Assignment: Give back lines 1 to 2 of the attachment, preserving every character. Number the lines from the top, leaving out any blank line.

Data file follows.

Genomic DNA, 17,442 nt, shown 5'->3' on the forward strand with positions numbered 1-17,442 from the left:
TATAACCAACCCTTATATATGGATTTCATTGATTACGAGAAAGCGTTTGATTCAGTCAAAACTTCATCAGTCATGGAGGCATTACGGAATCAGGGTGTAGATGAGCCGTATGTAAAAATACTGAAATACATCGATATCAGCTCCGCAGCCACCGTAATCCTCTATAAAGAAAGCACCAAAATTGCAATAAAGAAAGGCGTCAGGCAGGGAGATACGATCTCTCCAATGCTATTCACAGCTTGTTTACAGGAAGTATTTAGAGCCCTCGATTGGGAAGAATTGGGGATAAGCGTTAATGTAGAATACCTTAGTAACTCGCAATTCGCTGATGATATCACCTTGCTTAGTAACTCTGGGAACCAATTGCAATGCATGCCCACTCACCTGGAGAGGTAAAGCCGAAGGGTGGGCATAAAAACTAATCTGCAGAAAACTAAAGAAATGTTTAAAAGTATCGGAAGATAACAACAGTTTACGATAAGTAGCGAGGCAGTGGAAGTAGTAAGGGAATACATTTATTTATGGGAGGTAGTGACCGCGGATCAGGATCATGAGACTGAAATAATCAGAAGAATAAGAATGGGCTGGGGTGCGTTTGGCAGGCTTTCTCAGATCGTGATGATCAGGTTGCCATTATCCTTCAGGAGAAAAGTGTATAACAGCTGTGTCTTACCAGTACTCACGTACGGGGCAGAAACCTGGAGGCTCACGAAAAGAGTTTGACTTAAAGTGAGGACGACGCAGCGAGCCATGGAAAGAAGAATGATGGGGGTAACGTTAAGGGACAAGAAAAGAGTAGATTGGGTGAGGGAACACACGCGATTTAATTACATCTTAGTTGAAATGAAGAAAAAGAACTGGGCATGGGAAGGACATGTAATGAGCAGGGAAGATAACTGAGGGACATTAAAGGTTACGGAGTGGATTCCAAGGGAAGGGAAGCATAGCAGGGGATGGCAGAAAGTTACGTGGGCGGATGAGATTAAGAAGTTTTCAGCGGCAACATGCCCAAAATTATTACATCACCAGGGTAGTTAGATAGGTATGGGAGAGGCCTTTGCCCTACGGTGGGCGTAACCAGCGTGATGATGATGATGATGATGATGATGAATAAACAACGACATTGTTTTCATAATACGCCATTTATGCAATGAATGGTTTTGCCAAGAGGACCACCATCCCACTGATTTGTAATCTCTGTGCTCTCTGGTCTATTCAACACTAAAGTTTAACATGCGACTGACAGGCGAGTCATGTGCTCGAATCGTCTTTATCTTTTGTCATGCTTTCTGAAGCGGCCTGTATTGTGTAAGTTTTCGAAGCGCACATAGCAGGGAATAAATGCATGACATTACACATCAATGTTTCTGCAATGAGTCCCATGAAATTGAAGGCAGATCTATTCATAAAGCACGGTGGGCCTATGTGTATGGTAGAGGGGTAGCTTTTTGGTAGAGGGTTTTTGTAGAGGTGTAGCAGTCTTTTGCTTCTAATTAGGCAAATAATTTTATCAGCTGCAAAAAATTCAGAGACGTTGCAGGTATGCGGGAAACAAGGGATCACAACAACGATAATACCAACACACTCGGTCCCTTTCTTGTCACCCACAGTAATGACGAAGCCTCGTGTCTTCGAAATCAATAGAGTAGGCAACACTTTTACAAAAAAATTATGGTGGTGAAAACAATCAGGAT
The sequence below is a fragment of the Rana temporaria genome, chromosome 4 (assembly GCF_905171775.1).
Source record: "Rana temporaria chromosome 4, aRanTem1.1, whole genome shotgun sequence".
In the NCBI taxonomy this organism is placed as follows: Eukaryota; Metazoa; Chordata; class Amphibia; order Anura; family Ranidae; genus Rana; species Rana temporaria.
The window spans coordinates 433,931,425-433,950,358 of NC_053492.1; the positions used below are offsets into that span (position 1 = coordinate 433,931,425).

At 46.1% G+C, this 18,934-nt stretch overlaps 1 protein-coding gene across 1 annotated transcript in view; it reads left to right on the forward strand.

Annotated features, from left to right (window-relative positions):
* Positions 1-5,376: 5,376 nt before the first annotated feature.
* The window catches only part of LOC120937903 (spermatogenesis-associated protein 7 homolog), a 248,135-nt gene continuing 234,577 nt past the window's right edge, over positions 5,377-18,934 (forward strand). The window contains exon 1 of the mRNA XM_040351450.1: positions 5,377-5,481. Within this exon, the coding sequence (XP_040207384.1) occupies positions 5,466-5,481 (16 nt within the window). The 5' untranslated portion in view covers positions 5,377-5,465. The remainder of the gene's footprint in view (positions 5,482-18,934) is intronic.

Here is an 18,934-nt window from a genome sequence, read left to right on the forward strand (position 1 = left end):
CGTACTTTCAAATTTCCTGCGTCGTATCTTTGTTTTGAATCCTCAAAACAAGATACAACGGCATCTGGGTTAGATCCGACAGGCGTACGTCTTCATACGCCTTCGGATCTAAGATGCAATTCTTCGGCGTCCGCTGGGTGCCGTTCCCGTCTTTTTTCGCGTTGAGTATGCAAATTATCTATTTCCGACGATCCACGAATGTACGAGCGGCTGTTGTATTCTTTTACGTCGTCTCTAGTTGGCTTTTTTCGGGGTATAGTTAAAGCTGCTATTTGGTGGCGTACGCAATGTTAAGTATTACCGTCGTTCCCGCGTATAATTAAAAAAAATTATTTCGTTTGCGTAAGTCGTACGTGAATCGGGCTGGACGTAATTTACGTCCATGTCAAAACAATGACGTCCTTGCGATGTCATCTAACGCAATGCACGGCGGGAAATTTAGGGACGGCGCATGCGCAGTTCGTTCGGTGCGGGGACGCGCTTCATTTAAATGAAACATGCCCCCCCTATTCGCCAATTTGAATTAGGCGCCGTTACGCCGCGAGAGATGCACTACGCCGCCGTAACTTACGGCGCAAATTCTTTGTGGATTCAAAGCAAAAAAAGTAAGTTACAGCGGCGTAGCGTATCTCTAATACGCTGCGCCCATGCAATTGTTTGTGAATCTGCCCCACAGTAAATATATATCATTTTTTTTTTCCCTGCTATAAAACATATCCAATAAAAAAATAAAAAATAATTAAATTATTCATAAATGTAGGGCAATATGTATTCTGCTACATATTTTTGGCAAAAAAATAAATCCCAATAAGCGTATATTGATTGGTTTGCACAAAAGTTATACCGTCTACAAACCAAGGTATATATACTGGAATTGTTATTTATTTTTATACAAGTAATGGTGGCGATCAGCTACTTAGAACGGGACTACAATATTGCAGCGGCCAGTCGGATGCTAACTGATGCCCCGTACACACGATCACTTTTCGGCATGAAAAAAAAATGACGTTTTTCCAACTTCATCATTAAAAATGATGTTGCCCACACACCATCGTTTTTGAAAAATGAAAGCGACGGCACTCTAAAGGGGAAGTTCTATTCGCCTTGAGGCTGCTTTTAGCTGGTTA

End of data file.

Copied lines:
Genomic DNA, 17,442 nt, shown 5'->3' on the forward strand with positions numbered 1-17,442 from the left:
TATAACCAACCCTTATATATGGATTTCATTGATTACGAGAAAGCGTTTGATTCAGTCAAAACTTCATCAGTCATGGAGGCATTACGGAATCAGGGTGTAGATGAGCCGTATGTAAAAATACTGAAATACATCGATATCAGCTCCGCAGCCACCGTAATCCTCTATAAAGAAAGCACCAAAATTGCAATAAAGAAAGGCGTCAGGCAGGGAGATACGATCTCTCCAATGCTATTCACAGCTTGTTTACAGGAAGTATTTAGAGCCCTCGATTGGGAAGAATTGGGGATAAGCGTTAATGTAGAATACCTTAGTAACTCGCAATTCGCTGATGATATCACCTTGCTTAGTAACTCTGGGAACCAATTGCAATGCATGCCCACTCACCTGGAGAGGTAAAGCCGAAGGGTGGGCATAAAAACTAATCTGCAGAAAACTAAAGAAATGTTTAAAAGTATCGGAAGATAACAACAGTTTACGATAAGTAGCGAGGCAGTGGAAGTAGTAAGGGAATACATTTATTTATGGGAGGTAGTGACCGCGGATCAGGATCATGAGACTGAAATAATCAGAAGAATAAGAATGGGCTGGGGTGCGTTTGGCAGGCTTTCTCAGATCGTGATGATCAGGTTGCCATTATCCTTCAGGAGAAAAGTGTATAACAGCTGTGTCTTACCAGTACTCACGTACGGGGCAGAAACCTGGAGGCTCACGAAAAGAGTTTGACTTAAAGTGAGGACGACGCAGCGAGCCATGGAAAGAAGAATGATGGGGGTAACGTTAAGGGACAAGAAAAGAGTAGATTGGGTGAGGGAACACACGCGATTTAATTACATCTTAGTTGAAATGAAGAAAAAGAACTGGGCATGGGAAGGACATGTAATGAGCAGGGAAGATAACTGAGGGACATTAAAGGTTACGGAGTGGATTCCAAGGGAAGGGAAGCATAGCAGGGGATGGCAGAAAGTTACGTGGGCGGATGAGATTAAGAAGTTTTCAGCGGCAACATGCCCAAAATTATTACATCACCAGGGTAGTTAGATAGGTATGGGAGAGGCCTTTGCCCTACGGTGGGCGTAACCAGCGTGATGATGATGATGATGATGATGATGAATAAACAACGACATTGTTTTCATAATACGCCATTTATGCAATGAATGGTTTTGCCAAGAGGACCACCATCCCACTGATTTGTAATCTCTGTGCTCTCTGGTCTATTCAACACTAAAGTTTAACATGCGACTGACAGGCGAGTCATGTGCTCGAATCGTCTTTATCTTTTGTCATGCTTTCTGAAGCGGCCTGTATTGTGTAAGTTTTCGAAGCGCACATAGCAGGGAATAAATGCATGACATTACACATCAATGTTTCTGCAATGAGTCCCATGAAATTGAAGGCAGATCTATTCATAAAGCACGGTGGGCCTATGTGTATGGTAGAGGGGTAGCTTTTTGGTAGAGGGTTTTTGTAGAGGTGTAGCAGTCTTTTGCTTCTAATTAGGCAAATAATTTTATCAGCTGCAAAAAATTCAGAGACGTTGCAGGTATGCGGGAAACAAGGGATCACAACAACGATAATACCAACACACTCGGTCCCTTTCTTGTCACCCACAGTAATGACGAAGCCTCGTGTCTTCGAAATCAATAGAGTAGGCAACACTTTTACAAAAAAATTATGGTGGTGAAAACAATCAGGAT